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By Citizen Reporter


What you need to know about the SABC’s new household levy

The SABC knows that South Africans aren't paying TV licences, and their solution is to have household levy collected through MultiChoice.

The South African Broadcasting Corporation (SABC) is not happy with the SABC Bill approved by Cabinet in July and wants to devise different ways to make a profit.

The SABC was making submissions to public hearings by the Department of Communications on Monday, News24 reported.

The public broadcaster has suggested a household levy to help recover and stabilise its finances – based on the possibility of access to SABC services – rather than actual usage of its services.

No more SABC TV licences?

The SABC has also called for a more even playing field amongst competitors, in particularly the dominant MultiChoice.

This would require MultiChoice to collect the public broadcasting household levy from its subscribers on the state-owned broadcaster’s behalf.

The SABC also criticised the bill, saying it does not provide for further government grant funding for public interest programming.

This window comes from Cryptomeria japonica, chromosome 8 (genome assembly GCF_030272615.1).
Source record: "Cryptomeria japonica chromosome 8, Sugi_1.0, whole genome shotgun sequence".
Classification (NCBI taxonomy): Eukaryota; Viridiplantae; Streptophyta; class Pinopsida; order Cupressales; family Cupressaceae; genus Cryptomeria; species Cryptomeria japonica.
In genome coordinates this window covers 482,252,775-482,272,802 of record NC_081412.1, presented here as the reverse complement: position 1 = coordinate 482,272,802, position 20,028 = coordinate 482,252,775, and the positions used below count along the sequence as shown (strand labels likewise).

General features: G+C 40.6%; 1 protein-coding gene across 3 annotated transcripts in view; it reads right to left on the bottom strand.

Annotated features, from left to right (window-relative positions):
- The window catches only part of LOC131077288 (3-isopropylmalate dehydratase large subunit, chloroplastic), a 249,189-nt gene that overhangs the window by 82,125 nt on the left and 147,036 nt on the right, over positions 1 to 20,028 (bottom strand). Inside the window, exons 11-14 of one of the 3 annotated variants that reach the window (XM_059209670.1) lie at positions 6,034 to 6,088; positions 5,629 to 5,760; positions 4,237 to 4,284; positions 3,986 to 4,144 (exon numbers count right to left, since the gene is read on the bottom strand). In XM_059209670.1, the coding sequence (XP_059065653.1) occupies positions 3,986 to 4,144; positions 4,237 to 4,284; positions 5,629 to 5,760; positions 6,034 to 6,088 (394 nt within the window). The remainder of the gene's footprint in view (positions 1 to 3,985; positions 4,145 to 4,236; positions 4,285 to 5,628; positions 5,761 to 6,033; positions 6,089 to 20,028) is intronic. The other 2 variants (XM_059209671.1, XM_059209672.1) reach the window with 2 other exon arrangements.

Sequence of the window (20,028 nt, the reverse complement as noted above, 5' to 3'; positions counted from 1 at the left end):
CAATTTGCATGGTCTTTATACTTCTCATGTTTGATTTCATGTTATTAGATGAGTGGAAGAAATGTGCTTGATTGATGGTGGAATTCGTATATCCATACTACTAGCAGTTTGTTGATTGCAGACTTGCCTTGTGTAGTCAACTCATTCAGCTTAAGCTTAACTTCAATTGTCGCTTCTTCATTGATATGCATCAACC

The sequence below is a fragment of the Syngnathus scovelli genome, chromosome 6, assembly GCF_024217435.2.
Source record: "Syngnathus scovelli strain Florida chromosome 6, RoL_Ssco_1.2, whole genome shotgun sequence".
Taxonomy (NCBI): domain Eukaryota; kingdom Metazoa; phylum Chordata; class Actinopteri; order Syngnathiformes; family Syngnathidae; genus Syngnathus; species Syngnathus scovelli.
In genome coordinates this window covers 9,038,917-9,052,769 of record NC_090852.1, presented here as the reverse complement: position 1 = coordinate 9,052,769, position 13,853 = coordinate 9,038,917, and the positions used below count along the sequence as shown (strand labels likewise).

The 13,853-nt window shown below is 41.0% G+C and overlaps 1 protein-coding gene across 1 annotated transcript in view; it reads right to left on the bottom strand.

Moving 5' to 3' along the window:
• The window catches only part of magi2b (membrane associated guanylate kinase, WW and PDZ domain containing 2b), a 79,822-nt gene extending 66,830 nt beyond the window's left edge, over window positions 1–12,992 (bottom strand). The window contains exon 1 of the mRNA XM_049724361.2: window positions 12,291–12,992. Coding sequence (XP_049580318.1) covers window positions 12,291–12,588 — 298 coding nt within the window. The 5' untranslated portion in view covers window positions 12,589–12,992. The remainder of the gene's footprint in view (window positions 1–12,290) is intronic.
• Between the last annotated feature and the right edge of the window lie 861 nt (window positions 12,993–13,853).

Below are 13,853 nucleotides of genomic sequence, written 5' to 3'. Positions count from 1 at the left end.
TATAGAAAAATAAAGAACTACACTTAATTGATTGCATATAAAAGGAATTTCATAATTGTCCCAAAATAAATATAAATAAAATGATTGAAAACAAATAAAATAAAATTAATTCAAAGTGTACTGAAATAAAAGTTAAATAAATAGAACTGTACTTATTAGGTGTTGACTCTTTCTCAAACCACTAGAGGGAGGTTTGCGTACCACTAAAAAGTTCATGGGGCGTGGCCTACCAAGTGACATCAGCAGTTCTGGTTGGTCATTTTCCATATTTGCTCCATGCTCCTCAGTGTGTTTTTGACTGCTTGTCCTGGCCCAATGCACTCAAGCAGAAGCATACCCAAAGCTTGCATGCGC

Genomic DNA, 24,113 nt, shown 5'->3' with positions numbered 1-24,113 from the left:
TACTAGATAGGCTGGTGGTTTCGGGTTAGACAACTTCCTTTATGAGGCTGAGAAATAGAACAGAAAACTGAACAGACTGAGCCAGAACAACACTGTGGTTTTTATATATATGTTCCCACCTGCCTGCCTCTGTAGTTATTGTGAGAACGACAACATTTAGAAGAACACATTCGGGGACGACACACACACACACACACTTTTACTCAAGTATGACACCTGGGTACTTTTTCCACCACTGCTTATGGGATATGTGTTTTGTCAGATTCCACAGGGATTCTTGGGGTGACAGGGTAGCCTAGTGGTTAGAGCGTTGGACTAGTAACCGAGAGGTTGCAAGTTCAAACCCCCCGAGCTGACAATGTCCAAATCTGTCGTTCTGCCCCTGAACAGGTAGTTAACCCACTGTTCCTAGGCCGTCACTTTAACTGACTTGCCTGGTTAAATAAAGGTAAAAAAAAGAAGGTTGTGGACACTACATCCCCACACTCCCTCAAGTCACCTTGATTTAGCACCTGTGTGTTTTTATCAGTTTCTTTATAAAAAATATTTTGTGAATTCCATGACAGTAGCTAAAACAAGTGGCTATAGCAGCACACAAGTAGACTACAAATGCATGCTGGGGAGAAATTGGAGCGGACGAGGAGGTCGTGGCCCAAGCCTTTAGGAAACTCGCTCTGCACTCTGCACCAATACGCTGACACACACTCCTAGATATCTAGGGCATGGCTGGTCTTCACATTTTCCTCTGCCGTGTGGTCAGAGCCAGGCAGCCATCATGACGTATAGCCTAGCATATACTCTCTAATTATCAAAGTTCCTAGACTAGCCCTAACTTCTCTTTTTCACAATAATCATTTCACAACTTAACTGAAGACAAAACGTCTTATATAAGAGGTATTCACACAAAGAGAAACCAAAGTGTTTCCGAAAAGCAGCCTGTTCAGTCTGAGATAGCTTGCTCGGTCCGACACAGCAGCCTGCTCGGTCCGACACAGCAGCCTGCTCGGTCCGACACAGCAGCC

The bill was approved by Cabinet in July – which subsequently left SABC in more financial insecurity.

Anti-corruption organisation Organisation Undoing Tax Abuse (Outa) believes the SABC should be funded “accordingly”.

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Advocate Stefanie Fick, Outa executive director, who made the submission said: “We are advocating for the SABC to be funded with a government subsidy, so we don’t need TV licences which are uncollectible.”

Outa says because the SABC is struggling to collect the TV licence money and outsources it, their solution to bring in household levies collected by MultiChoice is “problematic”.

“A regular annual grant to SABC from the fiscus could be used to cover at least part of the SABC’s costs.

“It will provide a more stable revenue stream and, in conjunction with good governance and management, will avoid the irregular and disastrous last-minute bailouts,” the statement read.

Outa says their fiscus solution could cut wasteful expenditure, and if TV licences are retained, they believe it is effectively another tax and should be treated as such.

“Through a money bill passed by Parliament rather than a decision on the licence fee made by a single minister, Outa also believes that the regulatory environment should be changed to strengthen SABC’s commercial sector,” it said.

The SABC did say if the bill retained the outdated TV license system, and does not take into account their suggested technology-neutral, public-broadcasting household levy changes, it “would exempt the indigent and should be part-collected by the dominant pay-TV operator”.

SABC wants the current TV license system removed, and is concerned that the bill retained the TV license fee regime which is tied to TV sets – despite their proposal to change it completely.

Outa agrees with the SABC over rules like the “must carry” regulations, which “oblige the SABC to provide all its three top free-to-air channels to subscription broadcasters for free” (since 2008).

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